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The diaries of L’Obscurier

The hugely influential artist, architect, sculptor, painter and social engineer revolutionised the way we think about the built environment and then drowned in the Mediterranean

Translated by Danvers Couchmere from the original haughty French

January 10, 1954. The streets of Paris are still gay with Christmas lights. Everywhere people are seized by a new spirit, a unity of intention.

It is as if a great epoch has begun. The city, exulting in its extended holiday, has sprung into life. A ‘joyousness’ is abroad. Citizens have found a singularity of purpose in their celebrations. They bear witness to an abstract spiritual communion of ‘goodwill’. Children’s faces are happy and excited.

The scene is one of utter chaos, and nauseating.

I fear I will be physically sick if I witness any more of this madness. I shall remain in my studio at Maison L’Obscurier, where work continues on my latest project, the Hum-Bug.

All problems in the World Of To-Day - mathematical, social, psychological - have a geometrical solution. How much saner society would be if irregular pedestrian ‘wanderings’ were violently displaced by engineering.

Imagine an aerial view of the city, showing the absurd, illogical routes taken by January shoppers.

Their itinerary is confused, improvised, primitive. People mill around like sheep, their paths randomly crossing or merging … it is unacceptable! If they were engineers and not shoppers, they would be forced to behave in accordance with the strict needs of determined conditions.

An experiment: a junior member of Atelier L’Obscurier is despatched on six consecutive evenings to the Place de la Concorde with instructions to bring back a bag of chestnuts. At one-minute intervals a kite-mounted Gamma-Ray camera captures the image of his hat, which has been rendered Radio-Active; perambulation within the public square thus appears as a series of luminous dots.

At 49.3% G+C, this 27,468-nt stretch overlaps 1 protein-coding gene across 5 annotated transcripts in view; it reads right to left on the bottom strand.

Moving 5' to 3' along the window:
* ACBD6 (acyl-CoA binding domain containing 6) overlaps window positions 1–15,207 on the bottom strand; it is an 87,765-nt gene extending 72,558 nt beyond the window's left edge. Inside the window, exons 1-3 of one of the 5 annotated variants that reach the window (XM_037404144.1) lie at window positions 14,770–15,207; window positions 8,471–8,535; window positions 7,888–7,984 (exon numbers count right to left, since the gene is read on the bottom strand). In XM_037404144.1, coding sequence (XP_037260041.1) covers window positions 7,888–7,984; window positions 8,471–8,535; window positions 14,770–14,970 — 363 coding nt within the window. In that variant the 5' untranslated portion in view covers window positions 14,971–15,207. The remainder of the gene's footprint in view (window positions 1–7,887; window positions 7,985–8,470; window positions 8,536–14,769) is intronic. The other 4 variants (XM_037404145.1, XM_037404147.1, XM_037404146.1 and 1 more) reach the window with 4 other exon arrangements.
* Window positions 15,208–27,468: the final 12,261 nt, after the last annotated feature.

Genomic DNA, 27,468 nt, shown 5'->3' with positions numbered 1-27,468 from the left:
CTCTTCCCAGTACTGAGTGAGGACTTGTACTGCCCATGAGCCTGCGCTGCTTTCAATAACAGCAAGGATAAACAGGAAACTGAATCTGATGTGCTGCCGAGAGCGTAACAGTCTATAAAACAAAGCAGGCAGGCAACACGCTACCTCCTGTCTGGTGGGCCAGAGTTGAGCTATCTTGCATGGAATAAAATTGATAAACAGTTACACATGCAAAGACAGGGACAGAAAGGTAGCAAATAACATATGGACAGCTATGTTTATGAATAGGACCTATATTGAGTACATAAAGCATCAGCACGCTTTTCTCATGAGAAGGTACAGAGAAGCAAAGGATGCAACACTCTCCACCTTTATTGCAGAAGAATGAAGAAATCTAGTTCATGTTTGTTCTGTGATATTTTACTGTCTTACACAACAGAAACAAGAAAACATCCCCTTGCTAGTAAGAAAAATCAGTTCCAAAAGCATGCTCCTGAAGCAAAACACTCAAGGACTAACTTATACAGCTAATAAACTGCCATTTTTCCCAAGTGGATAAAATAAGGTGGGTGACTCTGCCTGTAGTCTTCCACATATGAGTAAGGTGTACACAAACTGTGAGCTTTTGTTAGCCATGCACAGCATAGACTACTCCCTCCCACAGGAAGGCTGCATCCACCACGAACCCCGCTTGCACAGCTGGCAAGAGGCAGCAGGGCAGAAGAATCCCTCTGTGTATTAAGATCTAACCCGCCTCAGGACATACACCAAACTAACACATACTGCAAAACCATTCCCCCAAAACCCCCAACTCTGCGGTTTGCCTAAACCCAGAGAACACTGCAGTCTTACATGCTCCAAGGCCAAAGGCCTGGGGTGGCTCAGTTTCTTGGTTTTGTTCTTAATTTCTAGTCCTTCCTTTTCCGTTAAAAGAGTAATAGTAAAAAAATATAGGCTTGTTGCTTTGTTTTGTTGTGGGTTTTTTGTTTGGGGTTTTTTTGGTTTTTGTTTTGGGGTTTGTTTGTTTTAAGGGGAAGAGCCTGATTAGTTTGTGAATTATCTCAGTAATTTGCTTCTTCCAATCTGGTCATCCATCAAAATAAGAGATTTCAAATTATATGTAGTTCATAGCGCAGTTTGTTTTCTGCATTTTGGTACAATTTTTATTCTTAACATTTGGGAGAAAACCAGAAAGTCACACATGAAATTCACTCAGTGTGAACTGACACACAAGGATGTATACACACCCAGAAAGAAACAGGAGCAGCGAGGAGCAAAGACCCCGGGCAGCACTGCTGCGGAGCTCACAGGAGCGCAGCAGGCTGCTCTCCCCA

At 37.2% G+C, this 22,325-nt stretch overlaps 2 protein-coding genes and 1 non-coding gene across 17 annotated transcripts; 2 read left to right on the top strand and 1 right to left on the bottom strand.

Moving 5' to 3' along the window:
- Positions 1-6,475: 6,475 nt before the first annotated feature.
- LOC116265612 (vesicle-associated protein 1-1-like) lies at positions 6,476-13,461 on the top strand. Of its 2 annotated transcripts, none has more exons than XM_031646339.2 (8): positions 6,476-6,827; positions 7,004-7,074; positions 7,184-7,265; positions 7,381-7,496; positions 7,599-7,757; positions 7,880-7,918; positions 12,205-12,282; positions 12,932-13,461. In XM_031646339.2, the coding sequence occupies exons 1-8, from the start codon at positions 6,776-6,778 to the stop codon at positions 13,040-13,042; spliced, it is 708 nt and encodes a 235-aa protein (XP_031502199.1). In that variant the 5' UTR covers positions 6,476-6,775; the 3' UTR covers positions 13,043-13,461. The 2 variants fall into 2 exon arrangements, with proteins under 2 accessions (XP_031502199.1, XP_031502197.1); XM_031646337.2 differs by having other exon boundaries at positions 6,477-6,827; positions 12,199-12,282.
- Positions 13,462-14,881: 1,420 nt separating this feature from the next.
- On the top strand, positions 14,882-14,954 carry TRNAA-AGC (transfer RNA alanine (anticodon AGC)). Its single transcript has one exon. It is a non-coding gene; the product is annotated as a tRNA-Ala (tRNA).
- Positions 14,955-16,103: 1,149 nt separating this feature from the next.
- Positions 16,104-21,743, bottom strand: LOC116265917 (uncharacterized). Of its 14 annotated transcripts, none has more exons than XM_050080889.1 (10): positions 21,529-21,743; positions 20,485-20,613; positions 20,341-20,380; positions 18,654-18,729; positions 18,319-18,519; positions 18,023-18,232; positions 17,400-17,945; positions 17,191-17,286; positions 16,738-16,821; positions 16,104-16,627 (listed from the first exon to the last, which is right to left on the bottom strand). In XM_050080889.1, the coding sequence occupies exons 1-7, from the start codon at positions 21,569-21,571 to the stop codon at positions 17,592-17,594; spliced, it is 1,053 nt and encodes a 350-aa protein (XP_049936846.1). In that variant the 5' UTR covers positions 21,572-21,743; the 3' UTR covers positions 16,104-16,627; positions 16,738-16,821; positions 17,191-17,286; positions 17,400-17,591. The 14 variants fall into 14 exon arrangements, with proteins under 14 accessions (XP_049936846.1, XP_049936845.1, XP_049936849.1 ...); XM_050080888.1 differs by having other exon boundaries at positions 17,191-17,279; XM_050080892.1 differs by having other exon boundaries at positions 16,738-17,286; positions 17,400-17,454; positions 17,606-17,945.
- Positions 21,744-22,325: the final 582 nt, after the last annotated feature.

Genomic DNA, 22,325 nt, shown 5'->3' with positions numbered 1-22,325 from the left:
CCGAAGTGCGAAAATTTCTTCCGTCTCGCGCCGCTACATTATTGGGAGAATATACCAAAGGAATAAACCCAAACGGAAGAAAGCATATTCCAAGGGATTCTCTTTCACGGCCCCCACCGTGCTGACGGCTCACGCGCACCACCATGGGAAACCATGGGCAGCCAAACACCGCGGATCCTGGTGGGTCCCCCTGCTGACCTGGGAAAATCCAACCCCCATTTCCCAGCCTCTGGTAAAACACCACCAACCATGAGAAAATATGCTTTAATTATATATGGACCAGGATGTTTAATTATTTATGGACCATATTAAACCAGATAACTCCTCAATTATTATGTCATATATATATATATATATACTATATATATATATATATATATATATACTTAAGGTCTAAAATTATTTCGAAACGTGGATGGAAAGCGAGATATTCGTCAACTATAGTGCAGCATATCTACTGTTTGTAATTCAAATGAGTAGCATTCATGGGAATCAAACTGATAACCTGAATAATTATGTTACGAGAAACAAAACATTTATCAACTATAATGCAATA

The result: a sickening absence of a single straight line! With grim hauteur I compose my Rules For Walking.

  • A crooked path is a donkey track; a straight path, a road for men.
  • A Community Spirit is a Formless Spirit; an Organised Spirit, one full of form.
  • A perambulation is inefficient; grid-based walking is the Way of the Future.

I imagine this future in a series of forcefully captioned sketches. I predict that by the early 21st Century all pedestrians will be required to wear Radio-Active hats fitted with the Electro-Magnetic Hum-Bug. They wait at grid intersections until an automatic signal (I have proposed a humming noise, but any acoustic prompt will do) sends them this way or that according to the relative density of the surrounding crowd.

Ugh. I retire early with a beastly migraine headache.

POST SCRIPTUM. A glorious winter day, the sky untrammelled by atmospheric frippery. I resolve to spend it sailing in my yacht, The Paradox. After a great deal of bad-tempered muttering from the crew, and much complicated calculation with my new portable Electric Sextant, I manage to guide us to a spot exactly one kilometre from the beach. Here I will disembark and swim to shore.

A test of endurance, certainly. But I am the great L’Obscurier, and the waves of the Mediterranean contemptibly disorganised and inadequate foes!

Ian Martin is away

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